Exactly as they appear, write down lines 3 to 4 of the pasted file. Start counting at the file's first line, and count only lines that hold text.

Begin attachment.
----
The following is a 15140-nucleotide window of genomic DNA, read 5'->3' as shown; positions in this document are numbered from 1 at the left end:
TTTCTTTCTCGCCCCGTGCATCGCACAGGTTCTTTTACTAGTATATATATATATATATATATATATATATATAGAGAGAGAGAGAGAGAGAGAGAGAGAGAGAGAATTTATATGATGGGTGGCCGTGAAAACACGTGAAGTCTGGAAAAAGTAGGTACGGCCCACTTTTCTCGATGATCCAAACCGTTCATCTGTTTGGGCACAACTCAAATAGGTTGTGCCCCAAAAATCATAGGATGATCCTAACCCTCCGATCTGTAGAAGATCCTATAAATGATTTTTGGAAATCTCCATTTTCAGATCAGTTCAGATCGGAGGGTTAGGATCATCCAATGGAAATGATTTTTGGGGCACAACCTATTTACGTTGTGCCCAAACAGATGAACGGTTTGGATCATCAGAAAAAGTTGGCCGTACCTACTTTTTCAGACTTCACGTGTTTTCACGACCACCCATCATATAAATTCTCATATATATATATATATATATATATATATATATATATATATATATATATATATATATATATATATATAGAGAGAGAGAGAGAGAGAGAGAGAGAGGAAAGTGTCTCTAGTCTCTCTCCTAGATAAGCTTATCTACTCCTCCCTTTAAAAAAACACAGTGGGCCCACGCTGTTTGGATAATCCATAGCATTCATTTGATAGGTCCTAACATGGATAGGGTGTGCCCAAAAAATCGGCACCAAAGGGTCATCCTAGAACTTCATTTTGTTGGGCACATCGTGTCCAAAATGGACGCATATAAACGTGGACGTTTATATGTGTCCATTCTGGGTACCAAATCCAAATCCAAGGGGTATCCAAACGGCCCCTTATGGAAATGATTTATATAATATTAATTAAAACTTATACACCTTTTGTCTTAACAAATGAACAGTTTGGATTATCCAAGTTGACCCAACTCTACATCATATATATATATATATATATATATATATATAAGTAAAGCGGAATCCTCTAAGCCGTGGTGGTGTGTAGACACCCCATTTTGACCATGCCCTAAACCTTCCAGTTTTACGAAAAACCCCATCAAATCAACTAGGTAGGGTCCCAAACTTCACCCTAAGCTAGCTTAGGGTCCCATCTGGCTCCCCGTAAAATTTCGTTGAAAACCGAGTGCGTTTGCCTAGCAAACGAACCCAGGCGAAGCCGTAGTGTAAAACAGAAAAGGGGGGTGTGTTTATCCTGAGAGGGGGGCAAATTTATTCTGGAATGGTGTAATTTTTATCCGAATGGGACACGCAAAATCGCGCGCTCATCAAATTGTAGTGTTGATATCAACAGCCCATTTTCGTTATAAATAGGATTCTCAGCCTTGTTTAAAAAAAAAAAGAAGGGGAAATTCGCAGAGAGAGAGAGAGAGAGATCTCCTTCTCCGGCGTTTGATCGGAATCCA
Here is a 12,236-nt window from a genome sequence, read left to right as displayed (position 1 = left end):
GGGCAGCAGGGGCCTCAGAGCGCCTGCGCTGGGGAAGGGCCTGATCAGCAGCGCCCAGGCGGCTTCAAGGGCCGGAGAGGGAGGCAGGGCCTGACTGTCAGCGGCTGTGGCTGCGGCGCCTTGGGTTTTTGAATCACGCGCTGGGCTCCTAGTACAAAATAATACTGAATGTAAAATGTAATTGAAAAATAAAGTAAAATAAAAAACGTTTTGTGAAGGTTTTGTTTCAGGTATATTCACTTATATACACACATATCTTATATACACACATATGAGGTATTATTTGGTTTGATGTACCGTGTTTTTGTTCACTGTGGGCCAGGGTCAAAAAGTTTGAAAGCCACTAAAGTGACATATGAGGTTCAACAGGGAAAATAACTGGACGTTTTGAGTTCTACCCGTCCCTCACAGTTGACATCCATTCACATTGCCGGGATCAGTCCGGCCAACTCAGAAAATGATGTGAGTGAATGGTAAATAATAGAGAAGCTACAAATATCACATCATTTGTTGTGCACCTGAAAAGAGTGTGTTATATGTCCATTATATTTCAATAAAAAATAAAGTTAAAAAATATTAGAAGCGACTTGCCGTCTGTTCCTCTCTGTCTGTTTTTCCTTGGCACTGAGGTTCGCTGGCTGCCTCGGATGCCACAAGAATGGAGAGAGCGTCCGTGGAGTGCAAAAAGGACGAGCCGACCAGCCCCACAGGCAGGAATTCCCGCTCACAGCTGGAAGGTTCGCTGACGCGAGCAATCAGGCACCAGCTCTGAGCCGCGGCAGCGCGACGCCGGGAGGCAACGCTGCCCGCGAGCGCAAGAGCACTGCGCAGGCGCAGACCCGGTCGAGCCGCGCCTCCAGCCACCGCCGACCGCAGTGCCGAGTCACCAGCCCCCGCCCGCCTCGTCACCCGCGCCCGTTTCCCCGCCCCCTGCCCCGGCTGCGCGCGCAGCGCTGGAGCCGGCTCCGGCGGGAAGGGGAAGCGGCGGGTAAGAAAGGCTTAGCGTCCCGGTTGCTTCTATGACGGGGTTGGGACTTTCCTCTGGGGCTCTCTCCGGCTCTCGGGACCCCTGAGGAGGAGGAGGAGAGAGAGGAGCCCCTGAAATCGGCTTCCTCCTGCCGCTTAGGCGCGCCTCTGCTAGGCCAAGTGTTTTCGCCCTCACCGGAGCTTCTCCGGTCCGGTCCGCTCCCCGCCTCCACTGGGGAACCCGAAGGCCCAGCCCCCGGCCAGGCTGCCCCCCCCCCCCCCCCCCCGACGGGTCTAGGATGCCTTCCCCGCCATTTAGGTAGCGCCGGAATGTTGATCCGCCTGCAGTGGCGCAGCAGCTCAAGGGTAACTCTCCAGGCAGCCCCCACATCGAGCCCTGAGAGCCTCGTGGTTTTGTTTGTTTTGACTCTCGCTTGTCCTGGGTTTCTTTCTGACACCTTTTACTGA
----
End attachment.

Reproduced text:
Here is a 12,236-nt window from a genome sequence, read left to right as displayed (position 1 = left end):
GGGCAGCAGGGGCCTCAGAGCGCCTGCGCTGGGGAAGGGCCTGATCAGCAGCGCCCAGGCGGCTTCAAGGGCCGGAGAGGGAGGCAGGGCCTGACTGTCAGCGGCTGTGGCTGCGGCGCCTTGGGTTTTTGAATCACGCGCTGGGCTCCTAGTACAAAATAATACTGAATGTAAAATGTAATTGAAAAATAAAGTAAAATAAAAAACGTTTTGTGAAGGTTTTGTTTCAGGTATATTCACTTATATACACACATATCTTATATACACACATATGAGGTATTATTTGGTTTGATGTACCGTGTTTTTGTTCACTGTGGGCCAGGGTCAAAAAGTTTGAAAGCCACTAAAGTGACATATGAGGTTCAACAGGGAAAATAACTGGACGTTTTGAGTTCTACCCGTCCCTCACAGTTGACATCCATTCACATTGCCGGGATCAGTCCGGCCAACTCAGAAAATGATGTGAGTGAATGGTAAATAATAGAGAAGCTACAAATATCACATCATTTGTTGTGCACCTGAAAAGAGTGTGTTATATGTCCATTATATTTCAATAAAAAATAAAGTTAAAAAATATTAGAAGCGACTTGCCGTCTGTTCCTCTCTGTCTGTTTTTCCTTGGCACTGAGGTTCGCTGGCTGCCTCGGATGCCACAAGAATGGAGAGAGCGTCCGTGGAGTGCAAAAAGGACGAGCCGACCAGCCCCACAGGCAGGAATTCCCGCTCACAGCTGGAAGGTTCGCTGACGCGAGCAATCAGGCACCAGCTCTGAGCCGCGGCAGCGCGACGCCGGGAGGCAACGCTGCCCGCGAGCGCAAGAGCACTGCGCAGGCGCAGACCCGGTCGAGCCGCGCCTCCAGCCACCGCCGACCGCAGTGCCGAGTCACCAGCCCCCGCCCGCCTCGTCACCCGCGCCCGTTTCCCCGCCCCCTGCCCCGGCTGCGCGCGCAGCGCTGGAGCCGGCTCCGGCGGGAAGGGGAAGCGGCGGGTAAGAAAGGCTTAGCGTCCCGGTTGCTTCTATGACGGGGTTGGGACTTTCCTCTGGGGCTCTCTCCGGCTCTCGGGACCCCTGAGGAGGAGGAGGAGAGAGAGGAGCCCCTGAAATCGGCTTCCTCCTGCCGCTTAGGCGCGCCTCTGCTAGGCCAAGTGTTTTCGCCCTCACCGGAGCTTCTCCGGTCCGGTCCGCTCCCCGCCTCCACTGGGGAACCCGAAGGCCCAGCCCCCGGCCAGGCTGCCCCCCCCCCCCCCCCCCCGACGGGTCTAGGATGCCTTCCCCGCCATTTAGGTAGCGCCGGAATGTTGATCCGCCTGCAGTGGCGCAGCAGCTCAAGGGTAACTCTCCAGGCAGCCCCCACATCGAGCCCTGAGAGCCTCGTGGTTTTGTTTGTTTTGACTCTCGCTTGTCCTGGGTTTCTTTCTGACACCTTTTACTGA